Sunday, March 27, 2011

Bee Class...

I took an interesting beekeeping class this weekend through the Washington State Beekeepers Association.  It's part of the Master Beekeeping Certification Program.  I'd taken a similar class before but didn't bother to take the test last time.  This time I took the test to get the Apprentice status.  And no, Donald Trump wasn't there to say, "You're Fired!"

Shout out to the instructor David Pearson.  His beekeeping blog is
and his Honey Farm Website is if you're interested.

So I got inspired after the class and got the rest of frames assembled for my two new packages of bees that are coming next month.  Got another coat of paint on some stuff I'd been meaning to paint, and ordering some parts that I realized I need.

Here's the color of the hives this year... made this in Jan:

See You Next Time...


Monday, March 21, 2011

Bee Up My Sleeve...

I got this illustration done for $5 on 
But I didn't get stung.

I'm glad to announce that both my hives made it thru the winter.  My first year I didn't insulate the hive, and it died when a brutal storm came through late in the year.  After that, I've been insulating the hives every winter and have had more success.

This year, I saw that one hive was not doing very good in comparison to the other, so I made up some emergency fondant.  Similar to what you see on Ace Of Cakes.  It's basically just sugar frosting that you can set right on top of the hive. 

I think the fondant saved one hive, and it has my second hive thriving right now.

As soon as the night time temps are in the 40's, I'm going to take the insulated covers off.

If you're into beekeeping, I have a beekeeping website that sells my Basic Beekeeping DVD - it's

Or you can buy it online with this link.

See you next time.


Tuesday, March 15, 2011

Help Japan

If you haven't done it yet, consider a $10 donation with your cell phone to help the People of Japan.

Text to 90999 and enter the word "REDCROSS" for $10 to the Red Cross.

Text to  80888 and enter the word "JAPAN" for $10 to the Salvation Army.

As someone who lived thru Katrina,



Sunday, March 13, 2011

Organic or Not Organic - that is the question...

I've been doing a lot of reading & studying this winter about organic beekeeping, or managing a hive with as few chemicals (or no chemicals) as possible.  I realize it's along the same lines being a vegetarian or buying "organic" at the grocery store, but a few thing really resonated with me.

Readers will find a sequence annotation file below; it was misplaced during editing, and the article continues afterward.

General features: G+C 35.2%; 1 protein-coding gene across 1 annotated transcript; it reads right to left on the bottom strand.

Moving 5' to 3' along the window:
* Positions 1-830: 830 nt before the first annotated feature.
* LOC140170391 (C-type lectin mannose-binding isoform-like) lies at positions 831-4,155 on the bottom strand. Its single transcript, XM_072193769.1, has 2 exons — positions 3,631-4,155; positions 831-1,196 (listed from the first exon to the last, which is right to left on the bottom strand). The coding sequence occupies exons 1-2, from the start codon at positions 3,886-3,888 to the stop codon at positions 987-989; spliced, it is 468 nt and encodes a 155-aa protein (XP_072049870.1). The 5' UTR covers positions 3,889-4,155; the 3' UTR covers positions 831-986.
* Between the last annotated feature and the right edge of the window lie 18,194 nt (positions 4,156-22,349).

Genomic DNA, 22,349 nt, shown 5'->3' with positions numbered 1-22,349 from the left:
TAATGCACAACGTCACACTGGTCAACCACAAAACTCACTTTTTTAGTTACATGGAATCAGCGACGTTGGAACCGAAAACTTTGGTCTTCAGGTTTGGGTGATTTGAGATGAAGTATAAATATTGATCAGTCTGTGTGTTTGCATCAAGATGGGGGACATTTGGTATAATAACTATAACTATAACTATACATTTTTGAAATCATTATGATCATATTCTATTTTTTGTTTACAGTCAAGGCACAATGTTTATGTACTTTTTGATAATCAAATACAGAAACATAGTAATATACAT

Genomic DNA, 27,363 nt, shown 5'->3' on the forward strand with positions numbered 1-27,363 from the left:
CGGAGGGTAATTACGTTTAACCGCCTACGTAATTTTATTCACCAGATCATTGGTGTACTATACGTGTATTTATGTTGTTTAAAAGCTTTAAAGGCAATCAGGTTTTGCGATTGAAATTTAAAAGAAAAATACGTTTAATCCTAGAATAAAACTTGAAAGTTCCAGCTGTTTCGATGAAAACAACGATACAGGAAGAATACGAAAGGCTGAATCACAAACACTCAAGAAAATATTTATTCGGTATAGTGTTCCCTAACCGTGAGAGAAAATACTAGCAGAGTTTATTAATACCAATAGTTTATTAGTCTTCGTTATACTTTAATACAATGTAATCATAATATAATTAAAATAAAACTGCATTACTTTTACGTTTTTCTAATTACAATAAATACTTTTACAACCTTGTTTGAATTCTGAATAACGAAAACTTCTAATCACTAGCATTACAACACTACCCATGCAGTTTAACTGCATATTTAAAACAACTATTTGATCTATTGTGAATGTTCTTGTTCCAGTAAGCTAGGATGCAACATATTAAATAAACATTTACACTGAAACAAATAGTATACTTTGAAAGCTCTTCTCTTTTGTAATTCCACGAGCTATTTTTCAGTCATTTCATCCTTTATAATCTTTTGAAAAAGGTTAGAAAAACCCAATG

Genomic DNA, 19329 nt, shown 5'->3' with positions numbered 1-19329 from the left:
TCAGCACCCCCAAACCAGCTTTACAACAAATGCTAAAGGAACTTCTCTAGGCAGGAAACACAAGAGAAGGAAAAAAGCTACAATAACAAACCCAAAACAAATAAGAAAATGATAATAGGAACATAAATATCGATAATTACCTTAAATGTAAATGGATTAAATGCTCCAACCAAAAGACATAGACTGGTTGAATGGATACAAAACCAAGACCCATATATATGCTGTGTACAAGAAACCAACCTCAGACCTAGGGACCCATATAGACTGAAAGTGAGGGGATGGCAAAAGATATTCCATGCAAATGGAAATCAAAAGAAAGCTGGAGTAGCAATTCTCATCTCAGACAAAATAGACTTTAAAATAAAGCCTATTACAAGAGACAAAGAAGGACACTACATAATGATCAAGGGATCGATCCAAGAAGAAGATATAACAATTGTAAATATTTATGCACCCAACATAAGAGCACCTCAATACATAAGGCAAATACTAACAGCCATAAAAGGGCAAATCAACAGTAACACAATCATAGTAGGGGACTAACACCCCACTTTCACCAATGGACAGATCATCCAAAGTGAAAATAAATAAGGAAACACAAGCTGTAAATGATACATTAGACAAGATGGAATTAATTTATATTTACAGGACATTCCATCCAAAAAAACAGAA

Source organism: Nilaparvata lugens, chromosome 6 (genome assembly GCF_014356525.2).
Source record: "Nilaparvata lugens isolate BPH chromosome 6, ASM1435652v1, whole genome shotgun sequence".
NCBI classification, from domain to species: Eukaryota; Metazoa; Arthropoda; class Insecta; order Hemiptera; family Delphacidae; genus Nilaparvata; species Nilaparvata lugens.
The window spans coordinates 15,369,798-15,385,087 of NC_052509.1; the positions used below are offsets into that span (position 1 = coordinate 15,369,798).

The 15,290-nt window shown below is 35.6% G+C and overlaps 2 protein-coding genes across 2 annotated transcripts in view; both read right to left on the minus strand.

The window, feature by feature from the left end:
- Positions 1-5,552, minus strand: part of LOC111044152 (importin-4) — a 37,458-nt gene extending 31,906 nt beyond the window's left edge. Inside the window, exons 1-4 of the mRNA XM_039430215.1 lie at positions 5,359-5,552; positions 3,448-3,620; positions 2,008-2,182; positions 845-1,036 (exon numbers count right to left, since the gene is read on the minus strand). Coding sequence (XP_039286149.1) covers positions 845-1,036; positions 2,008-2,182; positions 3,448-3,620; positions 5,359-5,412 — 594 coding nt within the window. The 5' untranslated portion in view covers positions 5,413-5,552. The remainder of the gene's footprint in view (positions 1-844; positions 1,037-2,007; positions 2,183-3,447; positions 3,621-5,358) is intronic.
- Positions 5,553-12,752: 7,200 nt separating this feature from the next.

1)  Beekeeping was the last agricultural endeavor that adopted chemical pest control. Up until the late 1980's, beekeeping was virtually chemical free.  That's when the Varroa mite was introduced to American hives.  Commercial beekeepers wanted fast answers, and in short order, there were chemical solutions.  If you look at it another way, for hundreds of years, there were no chemicals or pesticides used in beekeeping.

2)  You are what you eat.  I've been told this, as I'm sure you have been, since a young child.  If the bees are eating chemicals, then it's inside the wax and inside the honey.  That seems to defy logic.

3)  If there are relatively simple ways to manage pests, and get unadulterated products from the hive, that seems superior to me.

I can understand why commercial beekeepers rely on chemicals: time is money.  But for the rest of us, I think we can invest a bit more time, and keep the chemicals to a bare minimum.

I just bought Natural Beekeeping: Organic Approaches to Modern Beekeeping by Ross Conrad after listening to a speech he gave.  So far I think he makes some really good points.

So I'm hoping to try some Organic pest control this season, and if there's anyone else out there that wants to experiment, let's compare notes this year.

Talk to you soon...


Curiosity Killed the Bee?

So I'm super curious to see what's going on inside my beehives, especially during the winter.
And being a tech nerd, I bought a USB mini camera. Kinda like this one, but the camera part is a bit smaller.   Then I went all McGyver on it and rubber banded a small flashlight to the side, and took it and my laptop out to the hives.

 I was thinking I could just feed it into the front of the hive, and get a good look at what was going on.  It didn't turn out as good as I thought.
But it's still interesting.

Here's the videos I got.

I was using my Macbook, and it seemed like there was a problem recording with Quicktime... I might try it again with the Cowgirls PC laptop...

Spring is almost here, and I'm getting two new hives. 


Saturday, March 12, 2011

Frogger! Who turned on the frog switch?

So I got home tonight and was feeding the dogs when I noticed a very loud drone of frogs. I don't remember them last night. It's almost like someone flipped the "frog" switch for them to all turn on tonight.

Here's where I need your help. How does one get a good look at some of these frogs? I pulled this picture from wikipedia - supposedly the North American Bull Frog should be in my area, but I really have no idea what frog is back there.

I don't really want to capture any frogs, but I would love to take some photos or video.

Any one know how to do this or what kind of frog would be in Maple Valley, WA?


From City Boy Starts Farmin'

Sunday, March 6, 2011

My Nieces started some blogs...

So I was visiting my sister this weekend and my two nieces started blogs.

The first one is Hannah... she's quite the crafty person. She shows kids how to make things.

Very cool stuff. I already bought a bracelet.

My other niece is Mackenzie. She has a blog about living her life with Crohn's. You can check out her blog here.

See you next time..